I just turned 30 this year, and it was a difficult milestone, as I’m not yet the self-made millionaire I was supposed to be by this time.
I’m a tricky guy; I eat cookie dough and get giddy over a tacky Christmas light displays with all those cheap plastic light-up Santas and snowmen. But deep-down I’ve been a Scrooge. (I turned off the Christmas music a couple of days ago because it was just too much.)
But 2013 has been a difficult year.
I had high expectations to be met by this time.
We were supposed to have a kid by now, be financially
stable – no, comfortable, and have my book be a New York Times bestseller.
But with just thirteen days left of the year, it’s not likely my plans will come through, and my resolutions must be delayed another year.
But, hard as it is for me to admit, God’s plans are right on target.
And, honestly, I hate that.
It’s true that His ways are not our ways. And sometimes I just want to scream, “Why don’t You just make Your ways MY ways?!”
Maybe I’m not alone. Maybe you had big plans for 2013, too. Maybe you were expecting a promotion by now, or hoping to see a friend or family member come to salvation by this point, or… I don’t know, hoping to finish that book, or go on that vacation.
But the December 31st deadline is crushing in on us.
Something I have to realize and come to grips with is that everything’s on schedule according to God’s watch.
It’s easy to write that, and say it. But darn near impossible to believe.
Or if I do believe it deep down, it makes me angry.
Conform your ways to mine, God. You know?
One of the greatest lines of all time is from the movie Fiddler on the Roof. It’s the last verse in Tevye’s song, “If I Were a Wealthy Man”:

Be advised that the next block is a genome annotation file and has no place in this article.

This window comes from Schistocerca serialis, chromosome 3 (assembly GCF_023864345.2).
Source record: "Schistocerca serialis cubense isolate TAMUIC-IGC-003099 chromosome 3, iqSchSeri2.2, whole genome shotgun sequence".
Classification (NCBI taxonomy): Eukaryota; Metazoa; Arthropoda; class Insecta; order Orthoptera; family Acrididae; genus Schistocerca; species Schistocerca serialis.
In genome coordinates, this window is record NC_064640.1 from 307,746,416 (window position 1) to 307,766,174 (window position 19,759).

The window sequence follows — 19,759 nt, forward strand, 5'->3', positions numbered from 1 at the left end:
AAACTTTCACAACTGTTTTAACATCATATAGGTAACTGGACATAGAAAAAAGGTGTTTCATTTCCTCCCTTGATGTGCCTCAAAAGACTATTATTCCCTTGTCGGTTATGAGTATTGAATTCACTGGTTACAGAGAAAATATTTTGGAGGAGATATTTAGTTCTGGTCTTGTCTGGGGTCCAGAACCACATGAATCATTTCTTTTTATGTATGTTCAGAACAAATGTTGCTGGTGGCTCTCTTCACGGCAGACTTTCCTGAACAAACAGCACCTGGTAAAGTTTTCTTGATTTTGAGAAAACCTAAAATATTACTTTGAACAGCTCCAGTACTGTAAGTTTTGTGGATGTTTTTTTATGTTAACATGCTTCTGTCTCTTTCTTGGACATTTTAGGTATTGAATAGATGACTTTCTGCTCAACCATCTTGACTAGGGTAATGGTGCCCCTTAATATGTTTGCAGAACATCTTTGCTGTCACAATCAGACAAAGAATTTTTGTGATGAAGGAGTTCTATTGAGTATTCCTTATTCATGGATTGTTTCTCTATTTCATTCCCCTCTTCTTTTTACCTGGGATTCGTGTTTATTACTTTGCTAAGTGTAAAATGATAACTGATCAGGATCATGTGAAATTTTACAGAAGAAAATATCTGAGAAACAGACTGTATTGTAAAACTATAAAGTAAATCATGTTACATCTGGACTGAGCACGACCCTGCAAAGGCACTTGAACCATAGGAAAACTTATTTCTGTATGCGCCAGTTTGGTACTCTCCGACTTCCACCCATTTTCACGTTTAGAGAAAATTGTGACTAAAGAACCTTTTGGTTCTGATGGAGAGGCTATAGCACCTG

Lord who made the lion and the lamb,
You decreed I should be what I am.
And here it is:
Would it spoil some vast eternal plan?
If I were a wealthy man.
It’s meant to be humorous, but it chokes me up every time.
I’m not trying to sound wise or profound here, but I think the answer to that question, as hard as it is to admit, is yes. Yes, if God were to “smite me with money” (or happiness, or wishes-come-true), it would spoil His eternal plan for my life.
I wouldn’t have to work at my day job, and, who knows, make friends with the people I work with; listen to them, laugh with them, witness to them, pray for them. (Not that I’m great at the latter two, but the opportunity is there, nonetheless.)
When self-made deadlines approach and when our dreams fall through, these are truths that are hard to face, but face them we must.
If I’ve learned anything from the Christian life, it’s that hardly anything in it makes sense. And nothing is fair.
But you know what helps? To know that others have been in your place. And they’ve made it through, alive, well, joyful, and healthy.
I guess it’s true that there’s nothing new under the sun.
But you know what? I may not have everything I want, but if I did, what would there be left to fight for?
I want happiness for my wife. I can fight for that.
I want financial comfort for my family. Bring it on.
On my good days, I want my coworkers to know God. Let’s do this.
This is all easy to say and creatively write this in a blog post, but it’s another to believe it.
But, traditionally speaking, Christmas is the time for impossible belief, isn’t it? The miracle at the year’s midnight? The mustard seed planted in the eleventh hour?
And maybe – just maybe – from that seed can sprout a little hope, a little faith. Just enough to start things off for next year. A better year.
A hopeful year.
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